Tuesday, 20 January 2009


I don’t think I can let today pass without comment. I was one of the countless watching the ceremony in Washington today and I don’t mind admitting being moved by it. I have a love-hate relationship with the US - everything is great or awful. I spent most of the paid part of my career working for the UK arm of one of the best US companies. I had four years with a US manager and a mainly US team. The people I worked with were wonderful: positive, supportive, thoughtful, bright, welcoming, open. But much of America is unbelievably narrow and parochial: everywhere is much the same, not the geography, of course. And although people travel great distances within the country most have no concept of different cultures. No wonder that when they travel to Europe they are amazed that London, Paris, Madrid, Brussels, Berlin, Rome can be so different and only a few hundred miles apart. They have succeeded in generating in their people a pride in their nation without losing touch with their roots: Irish Americans are proud to be American but have not lost touch with their roots. We have a loIBM Sysem 360 20t to learn from this. Yet there have been so many examples of discrimination described in the run-up to today. I still find it difficult to accept that such appalling restrictions applied in my lifetime and many still rumble on.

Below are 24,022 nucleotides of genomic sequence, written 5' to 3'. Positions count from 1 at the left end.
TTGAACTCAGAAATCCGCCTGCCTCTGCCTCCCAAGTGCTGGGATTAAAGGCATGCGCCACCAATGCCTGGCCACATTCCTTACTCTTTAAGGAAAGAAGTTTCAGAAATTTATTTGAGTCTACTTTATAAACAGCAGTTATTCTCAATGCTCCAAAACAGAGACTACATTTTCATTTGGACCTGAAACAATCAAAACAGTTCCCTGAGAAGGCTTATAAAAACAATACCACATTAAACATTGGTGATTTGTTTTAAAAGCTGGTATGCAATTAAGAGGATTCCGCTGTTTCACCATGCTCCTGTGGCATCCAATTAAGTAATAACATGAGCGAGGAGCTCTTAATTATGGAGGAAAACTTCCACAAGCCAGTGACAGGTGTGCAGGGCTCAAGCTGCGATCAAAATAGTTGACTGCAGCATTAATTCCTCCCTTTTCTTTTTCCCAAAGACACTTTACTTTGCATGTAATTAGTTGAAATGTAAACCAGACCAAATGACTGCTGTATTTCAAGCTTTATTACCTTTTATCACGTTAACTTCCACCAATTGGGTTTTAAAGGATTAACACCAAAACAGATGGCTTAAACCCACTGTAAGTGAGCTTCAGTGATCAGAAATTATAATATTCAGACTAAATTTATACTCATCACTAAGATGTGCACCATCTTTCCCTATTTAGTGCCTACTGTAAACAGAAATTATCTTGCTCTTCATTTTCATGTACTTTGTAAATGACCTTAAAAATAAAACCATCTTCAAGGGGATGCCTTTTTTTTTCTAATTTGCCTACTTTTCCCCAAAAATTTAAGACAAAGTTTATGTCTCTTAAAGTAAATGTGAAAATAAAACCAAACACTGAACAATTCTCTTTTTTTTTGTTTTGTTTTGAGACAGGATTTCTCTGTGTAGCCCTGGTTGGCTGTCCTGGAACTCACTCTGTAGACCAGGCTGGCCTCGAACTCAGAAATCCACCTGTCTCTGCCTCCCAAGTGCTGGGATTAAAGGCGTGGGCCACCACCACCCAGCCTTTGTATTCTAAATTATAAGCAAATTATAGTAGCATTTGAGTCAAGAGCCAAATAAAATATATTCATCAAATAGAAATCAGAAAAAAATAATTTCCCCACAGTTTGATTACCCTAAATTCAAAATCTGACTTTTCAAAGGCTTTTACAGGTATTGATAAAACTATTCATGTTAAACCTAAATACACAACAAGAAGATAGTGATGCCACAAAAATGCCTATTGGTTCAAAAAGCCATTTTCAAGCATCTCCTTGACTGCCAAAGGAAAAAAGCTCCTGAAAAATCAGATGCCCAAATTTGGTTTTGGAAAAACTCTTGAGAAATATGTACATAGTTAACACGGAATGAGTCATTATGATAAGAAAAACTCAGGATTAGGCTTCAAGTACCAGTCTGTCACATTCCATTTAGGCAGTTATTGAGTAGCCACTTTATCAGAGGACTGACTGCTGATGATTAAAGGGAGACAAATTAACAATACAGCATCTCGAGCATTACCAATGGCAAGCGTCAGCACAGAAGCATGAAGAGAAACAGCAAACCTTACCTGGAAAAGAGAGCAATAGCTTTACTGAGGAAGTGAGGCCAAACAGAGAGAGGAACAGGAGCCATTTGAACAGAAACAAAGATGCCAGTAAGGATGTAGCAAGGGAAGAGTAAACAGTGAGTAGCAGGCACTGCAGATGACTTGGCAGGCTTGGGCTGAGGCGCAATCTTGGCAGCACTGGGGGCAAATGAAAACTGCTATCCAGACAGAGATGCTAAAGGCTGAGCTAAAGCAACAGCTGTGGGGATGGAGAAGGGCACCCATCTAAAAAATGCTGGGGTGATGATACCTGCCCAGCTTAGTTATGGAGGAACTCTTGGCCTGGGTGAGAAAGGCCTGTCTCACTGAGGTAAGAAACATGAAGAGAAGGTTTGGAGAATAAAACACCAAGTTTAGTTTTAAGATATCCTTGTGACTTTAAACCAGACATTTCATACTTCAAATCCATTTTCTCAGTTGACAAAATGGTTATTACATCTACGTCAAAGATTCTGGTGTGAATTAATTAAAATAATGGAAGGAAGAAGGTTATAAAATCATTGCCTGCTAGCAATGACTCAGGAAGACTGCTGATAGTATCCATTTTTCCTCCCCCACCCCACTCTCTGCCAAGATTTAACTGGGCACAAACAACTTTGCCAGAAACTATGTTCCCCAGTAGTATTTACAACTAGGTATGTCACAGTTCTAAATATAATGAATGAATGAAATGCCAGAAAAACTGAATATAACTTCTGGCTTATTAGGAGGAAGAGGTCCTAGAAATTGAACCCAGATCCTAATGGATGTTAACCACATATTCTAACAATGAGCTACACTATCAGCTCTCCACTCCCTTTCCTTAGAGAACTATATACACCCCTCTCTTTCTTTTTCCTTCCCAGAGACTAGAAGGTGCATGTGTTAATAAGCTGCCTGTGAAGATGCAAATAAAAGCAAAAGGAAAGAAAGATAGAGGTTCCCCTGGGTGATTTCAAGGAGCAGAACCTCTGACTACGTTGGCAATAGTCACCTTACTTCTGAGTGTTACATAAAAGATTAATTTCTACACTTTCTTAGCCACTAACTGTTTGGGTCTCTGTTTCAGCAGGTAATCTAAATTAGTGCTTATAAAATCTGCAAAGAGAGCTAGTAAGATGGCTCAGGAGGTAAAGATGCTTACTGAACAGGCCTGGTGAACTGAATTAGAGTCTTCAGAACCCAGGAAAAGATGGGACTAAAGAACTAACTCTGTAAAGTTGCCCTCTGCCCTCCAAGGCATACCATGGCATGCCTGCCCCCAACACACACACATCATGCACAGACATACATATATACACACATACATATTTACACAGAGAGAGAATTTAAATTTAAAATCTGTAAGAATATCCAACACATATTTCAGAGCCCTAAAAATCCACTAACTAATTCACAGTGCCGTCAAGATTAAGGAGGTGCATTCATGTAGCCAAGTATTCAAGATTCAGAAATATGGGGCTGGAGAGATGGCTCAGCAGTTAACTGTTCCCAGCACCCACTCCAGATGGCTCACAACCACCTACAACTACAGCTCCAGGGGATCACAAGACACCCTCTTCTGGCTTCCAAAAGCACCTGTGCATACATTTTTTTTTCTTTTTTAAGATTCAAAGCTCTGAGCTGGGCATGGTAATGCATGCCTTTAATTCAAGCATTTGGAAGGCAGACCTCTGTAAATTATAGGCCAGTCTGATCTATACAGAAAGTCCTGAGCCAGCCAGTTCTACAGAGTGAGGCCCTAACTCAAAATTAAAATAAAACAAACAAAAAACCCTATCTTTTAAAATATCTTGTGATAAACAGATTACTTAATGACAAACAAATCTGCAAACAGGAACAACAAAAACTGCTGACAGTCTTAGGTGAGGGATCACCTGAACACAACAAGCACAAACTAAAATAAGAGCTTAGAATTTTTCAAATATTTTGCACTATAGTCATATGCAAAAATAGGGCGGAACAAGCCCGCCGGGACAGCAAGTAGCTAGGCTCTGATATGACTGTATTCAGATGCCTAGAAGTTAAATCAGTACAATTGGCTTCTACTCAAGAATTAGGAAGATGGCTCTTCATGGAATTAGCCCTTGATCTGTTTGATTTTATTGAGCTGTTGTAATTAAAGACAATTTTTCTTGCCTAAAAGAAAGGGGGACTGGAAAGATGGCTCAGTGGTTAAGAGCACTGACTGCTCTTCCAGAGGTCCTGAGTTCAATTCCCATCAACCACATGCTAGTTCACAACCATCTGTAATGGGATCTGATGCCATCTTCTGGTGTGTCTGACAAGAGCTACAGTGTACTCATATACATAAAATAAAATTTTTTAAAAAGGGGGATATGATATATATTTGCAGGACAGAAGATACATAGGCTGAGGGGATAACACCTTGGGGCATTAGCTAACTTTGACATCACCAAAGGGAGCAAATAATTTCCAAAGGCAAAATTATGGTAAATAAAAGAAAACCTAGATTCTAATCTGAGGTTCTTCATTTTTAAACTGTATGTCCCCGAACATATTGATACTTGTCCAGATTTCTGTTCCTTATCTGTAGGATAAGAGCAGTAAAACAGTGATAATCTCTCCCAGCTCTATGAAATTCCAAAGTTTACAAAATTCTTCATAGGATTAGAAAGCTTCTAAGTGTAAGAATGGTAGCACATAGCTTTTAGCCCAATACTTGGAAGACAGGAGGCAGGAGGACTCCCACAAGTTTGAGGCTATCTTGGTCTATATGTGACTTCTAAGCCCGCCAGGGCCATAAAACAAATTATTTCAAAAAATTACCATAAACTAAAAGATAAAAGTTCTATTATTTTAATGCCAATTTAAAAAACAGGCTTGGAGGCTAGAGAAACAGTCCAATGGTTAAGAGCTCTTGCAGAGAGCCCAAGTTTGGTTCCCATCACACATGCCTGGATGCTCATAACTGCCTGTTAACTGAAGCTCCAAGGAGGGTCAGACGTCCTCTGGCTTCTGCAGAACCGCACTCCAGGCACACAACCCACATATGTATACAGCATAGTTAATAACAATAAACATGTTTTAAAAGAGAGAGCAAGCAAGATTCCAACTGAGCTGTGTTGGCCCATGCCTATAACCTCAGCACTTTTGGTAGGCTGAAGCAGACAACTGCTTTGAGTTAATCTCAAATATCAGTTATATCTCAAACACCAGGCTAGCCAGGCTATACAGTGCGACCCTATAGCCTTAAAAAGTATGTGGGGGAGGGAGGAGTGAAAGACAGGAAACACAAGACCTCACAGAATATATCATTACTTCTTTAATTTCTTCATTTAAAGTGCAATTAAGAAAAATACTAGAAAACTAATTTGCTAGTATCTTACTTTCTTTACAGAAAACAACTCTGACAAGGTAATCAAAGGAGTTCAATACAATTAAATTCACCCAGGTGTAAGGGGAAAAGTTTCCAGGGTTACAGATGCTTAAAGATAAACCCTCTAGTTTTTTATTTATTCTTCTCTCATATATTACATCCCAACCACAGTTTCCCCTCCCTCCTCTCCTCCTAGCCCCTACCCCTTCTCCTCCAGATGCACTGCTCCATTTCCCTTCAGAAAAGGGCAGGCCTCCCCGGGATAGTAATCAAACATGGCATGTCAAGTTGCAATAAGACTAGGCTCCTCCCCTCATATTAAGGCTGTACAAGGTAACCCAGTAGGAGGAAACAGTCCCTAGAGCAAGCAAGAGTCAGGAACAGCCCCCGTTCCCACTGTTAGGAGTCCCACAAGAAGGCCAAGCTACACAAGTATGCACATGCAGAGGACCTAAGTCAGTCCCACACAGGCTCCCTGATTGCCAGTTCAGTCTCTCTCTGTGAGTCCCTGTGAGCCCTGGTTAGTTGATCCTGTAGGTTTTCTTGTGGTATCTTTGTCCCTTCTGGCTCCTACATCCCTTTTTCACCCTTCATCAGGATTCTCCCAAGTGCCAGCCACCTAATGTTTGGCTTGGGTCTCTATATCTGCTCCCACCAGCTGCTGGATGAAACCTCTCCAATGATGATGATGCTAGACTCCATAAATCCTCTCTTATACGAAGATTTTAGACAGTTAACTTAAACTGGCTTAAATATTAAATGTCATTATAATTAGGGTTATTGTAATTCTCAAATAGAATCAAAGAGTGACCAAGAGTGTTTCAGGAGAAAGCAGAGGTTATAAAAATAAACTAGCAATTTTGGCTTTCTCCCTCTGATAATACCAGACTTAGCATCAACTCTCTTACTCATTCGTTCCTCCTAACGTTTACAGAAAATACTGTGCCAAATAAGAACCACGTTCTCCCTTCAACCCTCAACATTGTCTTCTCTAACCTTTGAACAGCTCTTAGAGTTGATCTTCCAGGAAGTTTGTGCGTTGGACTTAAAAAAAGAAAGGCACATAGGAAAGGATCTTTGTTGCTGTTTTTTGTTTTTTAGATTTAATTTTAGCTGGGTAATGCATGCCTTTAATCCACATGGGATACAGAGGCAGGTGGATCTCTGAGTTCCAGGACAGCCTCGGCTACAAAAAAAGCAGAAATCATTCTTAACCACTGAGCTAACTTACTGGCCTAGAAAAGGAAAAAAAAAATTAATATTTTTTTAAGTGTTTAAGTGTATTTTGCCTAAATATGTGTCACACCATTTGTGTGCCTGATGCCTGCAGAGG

The other thing that my time with IBM taught me was living with - and bringing about - change. The first computer I worked on was the size of a sideboard and had 16k of memory. Memory was ferrite cores woven on wires: the wives of Core memoryPortuguese fishermen were good at crafting these. The first laser printer was the size of a living room. I can remember when the Office Products division invented the term ‘Word Processing’ to go alongside our Data Processing. Today you can buy a 1gb memory card for a camera for £4.00. This is 62,000 times 16k. The file on which I draft my blog entries is currently 86k. Laser printers start at under £100 and today virtually everyone has a word processor. Not that this change happens without pain and difficulty. In fact most of my IBM career was spent managing the changes that were made possible through this technology. But I still get SD cardimpatient with people who refuse to go along with the changing world. Not change for its own sake but change for the benefit that comes with it. I don’t think Neta will mind my quoting today’s experience: I arrived at her house at 2pm with a webcam for her computer. At 2:50 we had a live two-way video call with her grandchildren in Abu Dhabi. I can remember seeing the first transatlantic television pictures via Telstar.

Ian raised the issue of small change in his comment on Saturday’s blog entry. Barack Obama spoke of this in his inauguration speech today:
... the doers, the makers of things - some celebrated but more often men and women obscure in their labour, who have carried us up the long, rugged path towards prosperity and freedom.
So we can all bring about change. And this small change is just as important as the seismic shifts that much of the world is hoping for from Obama.

No comments: